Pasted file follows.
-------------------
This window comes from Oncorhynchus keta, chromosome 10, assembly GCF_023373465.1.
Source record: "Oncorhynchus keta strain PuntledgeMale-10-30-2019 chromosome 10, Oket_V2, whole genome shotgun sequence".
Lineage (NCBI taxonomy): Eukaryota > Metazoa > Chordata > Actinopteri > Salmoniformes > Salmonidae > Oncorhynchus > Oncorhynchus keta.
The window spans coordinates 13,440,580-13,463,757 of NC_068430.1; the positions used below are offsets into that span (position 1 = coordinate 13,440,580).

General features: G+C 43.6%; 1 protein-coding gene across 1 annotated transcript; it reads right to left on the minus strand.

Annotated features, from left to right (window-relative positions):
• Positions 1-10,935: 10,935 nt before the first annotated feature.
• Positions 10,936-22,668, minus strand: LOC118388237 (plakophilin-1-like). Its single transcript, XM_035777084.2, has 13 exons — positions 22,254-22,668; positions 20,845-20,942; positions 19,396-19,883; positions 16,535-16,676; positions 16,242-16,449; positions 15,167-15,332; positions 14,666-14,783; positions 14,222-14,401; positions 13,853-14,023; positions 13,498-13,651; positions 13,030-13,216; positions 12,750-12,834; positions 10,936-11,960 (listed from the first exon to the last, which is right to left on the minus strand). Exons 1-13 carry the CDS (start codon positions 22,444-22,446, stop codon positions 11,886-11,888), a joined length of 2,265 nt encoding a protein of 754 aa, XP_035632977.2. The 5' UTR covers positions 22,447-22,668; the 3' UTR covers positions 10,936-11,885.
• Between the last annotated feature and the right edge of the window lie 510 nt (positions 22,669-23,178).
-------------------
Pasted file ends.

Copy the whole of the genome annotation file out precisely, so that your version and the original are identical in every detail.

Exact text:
This window comes from Oncorhynchus keta, chromosome 10, assembly GCF_023373465.1.
Source record: "Oncorhynchus keta strain PuntledgeMale-10-30-2019 chromosome 10, Oket_V2, whole genome shotgun sequence".
Lineage (NCBI taxonomy): Eukaryota > Metazoa > Chordata > Actinopteri > Salmoniformes > Salmonidae > Oncorhynchus > Oncorhynchus keta.
The window spans coordinates 13,440,580-13,463,757 of NC_068430.1; the positions used below are offsets into that span (position 1 = coordinate 13,440,580).

General features: G+C 43.6%; 1 protein-coding gene across 1 annotated transcript; it reads right to left on the minus strand.

Annotated features, from left to right (window-relative positions):
• Positions 1-10,935: 10,935 nt before the first annotated feature.
• Positions 10,936-22,668, minus strand: LOC118388237 (plakophilin-1-like). Its single transcript, XM_035777084.2, has 13 exons — positions 22,254-22,668; positions 20,845-20,942; positions 19,396-19,883; positions 16,535-16,676; positions 16,242-16,449; positions 15,167-15,332; positions 14,666-14,783; positions 14,222-14,401; positions 13,853-14,023; positions 13,498-13,651; positions 13,030-13,216; positions 12,750-12,834; positions 10,936-11,960 (listed from the first exon to the last, which is right to left on the minus strand). Exons 1-13 carry the CDS (start codon positions 22,444-22,446, stop codon positions 11,886-11,888), a joined length of 2,265 nt encoding a protein of 754 aa, XP_035632977.2. The 5' UTR covers positions 22,447-22,668; the 3' UTR covers positions 10,936-11,885.
• Between the last annotated feature and the right edge of the window lie 510 nt (positions 22,669-23,178).